You might have noticed that there was an election in the USA last week and if you’re anything like my Dad then I suspect you’re “bloody sick of hearing about it.”
And yet… when I look on Facebook, that great national conversation where we either have raging arguments about politics or post pictures of our dinner, it seems that you’re not sick of it at all because you’re still banging on about Trump.
Due to the length of US presidential campaigns we probably get more hours of coverage about them than we do about our own general election campaigns. No other country’s candidates are examined in such detail, to the extent that we end up knowing the names of their families, but we really roll out the news programmes’ red carpet for the US. Why?
I think at this point I should show my hand. While I didn’t spend sleepless nights praying for Hillary Clinton to win, I really wanted Donald Trump to lose. He seems a particularly venal character, utterly charmless and with attitudes towards women that most of us hoped had died out at around the same time as the combover hairstyle. He’s still burning a candle for both.
So why does it matter to us who wins? Beyond the obvious fact that America is the major economic and military power on the planet, why should we care who sits in the Oval Office? Maybe you don’t, but I do and I think the reason is important.
America is a country beset by problems that go back centuries. It was built with horrific materials – a genocide committed against the indigenous people by European settlers and a foul exploitation of the lives of other human beings in the form of slavery. The legacy of both these things still haunt the country and will continue to do so for generations yet. There is no denying the violence of its beginnings and that poison only slowly fades in the national bloodstream, revealing itself still in murder rates and crime statistics or in a willingness to use force to solve a problem when other means may have worked as well.
But America is not just the violence of its begetting. It is the dream, as yet ungrasped, of what it could be. It is the lofty goals set for the country by its founding fathers that mark it out as special.
The constitution of America was a radical document at the time of its publication and remains so now. Drawing upon the work of European thinkers, and owing an enormous amount to an Englishman, one of its main architects and one of my heroes, Thomas Paine, it focuses on enshrining individual rights and locks in several checks and balances to keep the various arms of government independent of each other, preventing an abuse of power. Its first three words reveal the source from which it springs – “we the people”.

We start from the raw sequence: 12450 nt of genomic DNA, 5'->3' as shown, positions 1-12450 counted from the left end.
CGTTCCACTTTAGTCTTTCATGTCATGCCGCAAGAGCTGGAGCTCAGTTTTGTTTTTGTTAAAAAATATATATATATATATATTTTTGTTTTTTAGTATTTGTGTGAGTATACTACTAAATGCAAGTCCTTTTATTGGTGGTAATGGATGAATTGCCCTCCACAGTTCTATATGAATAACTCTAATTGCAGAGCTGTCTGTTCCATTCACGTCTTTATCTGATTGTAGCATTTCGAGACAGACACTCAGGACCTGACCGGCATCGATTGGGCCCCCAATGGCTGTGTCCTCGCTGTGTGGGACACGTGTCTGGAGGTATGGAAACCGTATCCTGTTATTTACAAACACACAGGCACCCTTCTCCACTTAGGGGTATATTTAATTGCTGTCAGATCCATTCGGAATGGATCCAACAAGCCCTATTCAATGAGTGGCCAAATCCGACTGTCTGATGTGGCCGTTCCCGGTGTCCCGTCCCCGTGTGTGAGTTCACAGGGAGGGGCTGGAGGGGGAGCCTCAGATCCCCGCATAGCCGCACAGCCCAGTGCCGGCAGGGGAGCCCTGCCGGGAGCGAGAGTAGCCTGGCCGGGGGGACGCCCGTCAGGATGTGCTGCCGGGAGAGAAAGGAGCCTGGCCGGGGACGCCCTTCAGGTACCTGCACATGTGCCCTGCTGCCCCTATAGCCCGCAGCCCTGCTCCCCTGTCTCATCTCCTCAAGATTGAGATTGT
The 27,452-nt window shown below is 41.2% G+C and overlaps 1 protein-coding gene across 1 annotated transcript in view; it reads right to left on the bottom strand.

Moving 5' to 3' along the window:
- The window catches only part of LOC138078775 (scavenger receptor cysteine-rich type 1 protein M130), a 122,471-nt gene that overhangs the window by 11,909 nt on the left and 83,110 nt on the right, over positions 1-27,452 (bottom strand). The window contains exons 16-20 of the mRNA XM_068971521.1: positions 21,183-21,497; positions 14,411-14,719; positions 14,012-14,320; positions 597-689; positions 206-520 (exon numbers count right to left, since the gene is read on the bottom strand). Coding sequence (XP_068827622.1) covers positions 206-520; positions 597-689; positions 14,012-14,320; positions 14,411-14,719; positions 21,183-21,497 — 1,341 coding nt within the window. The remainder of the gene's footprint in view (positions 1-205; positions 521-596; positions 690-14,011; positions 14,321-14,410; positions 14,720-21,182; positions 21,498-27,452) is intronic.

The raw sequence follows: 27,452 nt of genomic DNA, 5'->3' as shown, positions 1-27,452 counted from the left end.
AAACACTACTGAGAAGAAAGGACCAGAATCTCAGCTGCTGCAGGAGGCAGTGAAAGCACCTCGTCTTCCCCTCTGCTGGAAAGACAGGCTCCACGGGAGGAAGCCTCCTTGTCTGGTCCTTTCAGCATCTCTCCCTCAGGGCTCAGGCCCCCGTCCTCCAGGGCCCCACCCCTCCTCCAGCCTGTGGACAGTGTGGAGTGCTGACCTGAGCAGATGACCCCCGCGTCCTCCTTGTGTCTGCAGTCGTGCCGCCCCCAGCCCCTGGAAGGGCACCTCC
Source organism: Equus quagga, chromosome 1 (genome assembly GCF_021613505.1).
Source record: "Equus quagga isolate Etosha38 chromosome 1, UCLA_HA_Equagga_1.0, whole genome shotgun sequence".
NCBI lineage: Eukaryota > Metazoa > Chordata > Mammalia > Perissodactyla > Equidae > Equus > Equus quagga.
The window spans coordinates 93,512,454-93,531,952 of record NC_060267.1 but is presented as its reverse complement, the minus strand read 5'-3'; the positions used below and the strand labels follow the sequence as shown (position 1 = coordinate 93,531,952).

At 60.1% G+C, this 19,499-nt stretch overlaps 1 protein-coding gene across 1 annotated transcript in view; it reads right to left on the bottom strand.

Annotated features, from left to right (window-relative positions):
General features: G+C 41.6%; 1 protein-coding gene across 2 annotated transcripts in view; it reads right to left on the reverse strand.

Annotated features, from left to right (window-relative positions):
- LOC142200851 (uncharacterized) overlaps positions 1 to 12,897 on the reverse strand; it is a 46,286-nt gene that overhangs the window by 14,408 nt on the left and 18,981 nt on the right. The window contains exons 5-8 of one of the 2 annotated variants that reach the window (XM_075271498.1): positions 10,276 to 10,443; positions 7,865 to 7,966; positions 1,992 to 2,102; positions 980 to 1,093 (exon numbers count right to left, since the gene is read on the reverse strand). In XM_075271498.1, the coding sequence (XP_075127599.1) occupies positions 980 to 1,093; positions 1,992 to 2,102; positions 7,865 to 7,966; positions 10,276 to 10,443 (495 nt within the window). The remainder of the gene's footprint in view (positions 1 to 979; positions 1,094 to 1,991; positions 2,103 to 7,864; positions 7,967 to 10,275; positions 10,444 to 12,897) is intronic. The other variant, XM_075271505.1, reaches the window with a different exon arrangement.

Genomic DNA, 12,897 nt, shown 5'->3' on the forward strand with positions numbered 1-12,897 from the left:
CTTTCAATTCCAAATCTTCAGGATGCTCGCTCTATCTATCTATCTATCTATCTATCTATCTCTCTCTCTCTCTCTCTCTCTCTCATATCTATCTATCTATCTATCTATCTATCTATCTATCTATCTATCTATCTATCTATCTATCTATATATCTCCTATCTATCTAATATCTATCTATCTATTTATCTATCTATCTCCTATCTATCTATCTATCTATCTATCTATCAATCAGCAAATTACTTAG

This is a document not born of kings or warlords but of the citizen. It is the ultimate expression of the enlightenment that had begun to take root in Europe and would mark out America as a place of asylum – a place where people would be free to hold any belief and be safe from persecution based on prejudice against that belief. It would make America the beacon of light that called all those who needed shelter from tyranny to its shores, a true place of asylum. In the words of Paine, that still echo down the ages, “We have it in our power to begin the world over again.” The founding fathers were deliberately creating a sanctuary, something that makes much of what Trump has said on the campaign trail so very un-American.
And so its struggles must be measured against its ideals. If it’s true that American foreign policy has been the greatest tragedy since the Second World War, it is also true that America has the unique power to be the greatest force for good in the world. To some extent it is, and always will be, our last great hope. We should never cease calling her to account when she fails to live up to her stated principles but we should always wish her well for she has the capacity to be the best of us.
At heart, for me, America is less a country and more an idea, a concept to be aspired towards. It is the country of Paine’s imagining – rid of Europe’s monarchies and endless wars, its religious persecutions and its tired superstitions. A new world of science, logic and respect for individualism while at the same time believing in the pursuit of the common good. That the soon-to-be keeper of the flame seems peculiarly unfit for the task should trouble us only as much as we remember that his power will pass, like all things, and during its fleeting hold will be limited by robust laws and all his personal crusades will be held in place by those checks and balances so brilliantly conceived over two centuries ago.
No writer captured this America, this dream, earlier or better than Fitzgerald, and as we worry about Trump’s stability I turn to Fitzgerald for reassurance: “The best of America was the best of the world…France was a land, England was a people, but America, having about it still that quality of the idea, was harder to utter…It was a willingness of the heart.”
For all our sakes, we should hope for an America that grows stronger both in confidence and a renewed belief in its founding values.